More active threads mean the CPU remains busy, resulting in reduced CPU time slices allocated to user-related programs, thus impacting performance. Therefore, the design of mobile device OSes naturally leads to restrictions on resource utilization by applications. If left unrestricted like servers or desktop computers, it would be impossible to maintain a balance between performance, power consumption, and heat dissipation. The more constrained a device is in terms of performance and power consumption, the stricter the control over application programs, as is the case with smartwatches.
Both Android and iOS have their resource protection mechanisms. In Android, the most common is the OOM (Out Of Memory) mechanism. When the heap memory usage of a Java application exceeds a certain threshold, the system terminates it. Although Android has a mechanism to detect excessive CPU usage, it is somewhat rudimentary and only monitors the CPU usage of regular applications, not system or native thread (written in languages other than Java).
In contrast, iOS has a plethora of mechanisms ranging from CPU, memory, to even restrictions on excessive IO writes, including:
- Termination when the device overheats
- Termination of VoIP class applications when there are excessive CPU awakenings
- Termination during BackgroundTask execution if CPU use exceeds a threshold
- Termination if BackgroundTask is not completed within the specified time
- Termination if a program’s thread exceeds CPU use threshold
- Termination if a program’s disk write volume exceeds a threshold
- Termination if program’s inter-thread interactions within a unit time exceed a threshold
- Termination if a program’s memory usage is exceeded
- Termination under excessive system memory pressure
- Termination if a program opens too many files
- Termination during PageCache Thrashing
iOS outlines these behaviors in developer documentation to clarify the reasons for unexpected application exits.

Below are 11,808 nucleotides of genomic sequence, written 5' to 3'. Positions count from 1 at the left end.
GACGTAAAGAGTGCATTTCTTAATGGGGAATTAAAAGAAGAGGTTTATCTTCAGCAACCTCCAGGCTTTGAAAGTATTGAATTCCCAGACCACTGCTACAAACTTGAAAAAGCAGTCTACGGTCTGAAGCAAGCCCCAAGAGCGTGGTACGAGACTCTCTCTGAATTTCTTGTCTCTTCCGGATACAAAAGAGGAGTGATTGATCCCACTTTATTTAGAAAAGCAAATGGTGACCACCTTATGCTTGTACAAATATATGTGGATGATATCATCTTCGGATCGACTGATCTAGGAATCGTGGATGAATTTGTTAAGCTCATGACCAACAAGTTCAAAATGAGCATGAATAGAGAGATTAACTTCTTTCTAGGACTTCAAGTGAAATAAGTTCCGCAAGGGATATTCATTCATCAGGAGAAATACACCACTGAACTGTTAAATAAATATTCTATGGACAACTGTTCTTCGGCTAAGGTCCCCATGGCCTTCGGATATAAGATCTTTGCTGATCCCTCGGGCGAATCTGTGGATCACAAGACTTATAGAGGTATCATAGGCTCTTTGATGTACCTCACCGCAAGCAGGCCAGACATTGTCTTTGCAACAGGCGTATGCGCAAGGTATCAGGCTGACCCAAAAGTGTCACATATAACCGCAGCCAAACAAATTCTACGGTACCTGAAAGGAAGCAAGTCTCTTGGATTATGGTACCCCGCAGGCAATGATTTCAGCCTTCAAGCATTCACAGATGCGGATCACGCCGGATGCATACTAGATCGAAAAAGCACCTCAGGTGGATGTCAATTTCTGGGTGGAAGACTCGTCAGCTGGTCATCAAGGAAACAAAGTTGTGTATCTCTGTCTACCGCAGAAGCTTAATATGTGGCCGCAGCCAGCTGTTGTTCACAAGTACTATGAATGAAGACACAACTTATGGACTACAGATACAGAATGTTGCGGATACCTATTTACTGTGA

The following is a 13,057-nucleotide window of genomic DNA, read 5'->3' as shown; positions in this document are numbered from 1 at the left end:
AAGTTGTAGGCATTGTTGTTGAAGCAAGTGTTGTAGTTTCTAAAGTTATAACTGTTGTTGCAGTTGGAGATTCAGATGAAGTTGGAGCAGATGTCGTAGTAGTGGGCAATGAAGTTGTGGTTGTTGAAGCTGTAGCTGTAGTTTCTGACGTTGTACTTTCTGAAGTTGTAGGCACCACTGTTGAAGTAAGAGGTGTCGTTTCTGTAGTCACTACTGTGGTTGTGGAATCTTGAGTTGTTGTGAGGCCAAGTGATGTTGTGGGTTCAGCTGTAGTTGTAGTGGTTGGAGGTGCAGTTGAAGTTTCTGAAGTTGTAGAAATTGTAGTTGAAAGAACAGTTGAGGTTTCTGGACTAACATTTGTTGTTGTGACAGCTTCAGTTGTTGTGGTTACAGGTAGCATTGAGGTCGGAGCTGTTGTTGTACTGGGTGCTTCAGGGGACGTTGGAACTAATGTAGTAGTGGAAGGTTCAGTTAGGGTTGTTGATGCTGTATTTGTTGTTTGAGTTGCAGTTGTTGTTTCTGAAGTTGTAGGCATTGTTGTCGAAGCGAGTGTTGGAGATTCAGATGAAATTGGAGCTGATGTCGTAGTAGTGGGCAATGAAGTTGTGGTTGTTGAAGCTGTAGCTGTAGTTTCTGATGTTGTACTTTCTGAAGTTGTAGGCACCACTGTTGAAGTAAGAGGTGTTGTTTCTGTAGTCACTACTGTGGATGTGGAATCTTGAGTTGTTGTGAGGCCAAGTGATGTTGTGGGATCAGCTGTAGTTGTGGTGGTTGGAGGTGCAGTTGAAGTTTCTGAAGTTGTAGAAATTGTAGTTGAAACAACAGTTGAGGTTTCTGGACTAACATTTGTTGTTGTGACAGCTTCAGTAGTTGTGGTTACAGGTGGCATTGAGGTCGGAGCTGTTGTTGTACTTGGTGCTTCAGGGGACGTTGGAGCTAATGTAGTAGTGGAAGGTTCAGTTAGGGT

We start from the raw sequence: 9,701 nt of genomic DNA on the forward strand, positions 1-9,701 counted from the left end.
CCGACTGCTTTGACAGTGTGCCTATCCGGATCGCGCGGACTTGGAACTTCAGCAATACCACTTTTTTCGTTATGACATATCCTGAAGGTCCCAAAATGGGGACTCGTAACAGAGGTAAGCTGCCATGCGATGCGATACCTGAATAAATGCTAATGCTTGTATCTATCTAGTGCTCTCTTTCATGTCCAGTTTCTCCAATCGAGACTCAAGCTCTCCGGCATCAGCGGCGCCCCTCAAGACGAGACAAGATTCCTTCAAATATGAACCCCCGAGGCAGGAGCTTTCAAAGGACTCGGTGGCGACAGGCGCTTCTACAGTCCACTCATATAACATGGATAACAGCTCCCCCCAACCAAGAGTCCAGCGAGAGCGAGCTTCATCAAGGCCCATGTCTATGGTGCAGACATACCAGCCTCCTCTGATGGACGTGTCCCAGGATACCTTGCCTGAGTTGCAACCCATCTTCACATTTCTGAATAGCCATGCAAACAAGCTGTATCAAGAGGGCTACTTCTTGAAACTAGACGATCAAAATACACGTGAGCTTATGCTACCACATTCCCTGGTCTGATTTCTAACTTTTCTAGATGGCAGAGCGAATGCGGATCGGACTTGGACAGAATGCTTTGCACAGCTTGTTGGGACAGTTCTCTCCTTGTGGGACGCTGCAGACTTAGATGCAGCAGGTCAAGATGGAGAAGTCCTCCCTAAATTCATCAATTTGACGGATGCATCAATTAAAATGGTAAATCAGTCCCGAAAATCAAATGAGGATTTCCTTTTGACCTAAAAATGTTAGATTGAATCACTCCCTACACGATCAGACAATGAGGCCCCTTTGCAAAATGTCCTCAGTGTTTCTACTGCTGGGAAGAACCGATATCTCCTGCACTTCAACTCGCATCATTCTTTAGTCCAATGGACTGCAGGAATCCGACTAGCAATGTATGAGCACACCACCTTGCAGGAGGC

Google’s lax approach to Android’s design has provided ample room for domestic manufacturers to introduce their overload protection strategies (similar to iOS’s, with minor variations) to ensure phones are not compromised by substandard applications. However, the issue lies in the lack of transparency about system termination behaviors. Developers are often in the dark about why their applications are terminated. Even if they are aware of the reasons, the lack of debugging information during termination impedes improvement efforts since no manufacturer releases this information.
Consequently, application developers resort to various “black technologies” to keep their applications alive and bypass the system’s detection mechanisms. What should have been a collaborative ecosystem building effort has turned into a battleground. In the end, both parties suffer, with consumers bearing the brunt of the damage.
In an ideal world:
- Overload protection mechanisms should be documented and explained in application development guides.
- Debugging information context should be saved when the system executes overload protection, and developers should have access to this information (with specific permissions, scope, and validity to be determined).
- Manufacturers should provide convenient and user-friendly debugging tools for developers to fix issues locally during development.
- Developers should be mandated to fix issues when they exceed the quality standards set by the manufacturers, failing which their applications should be delisted.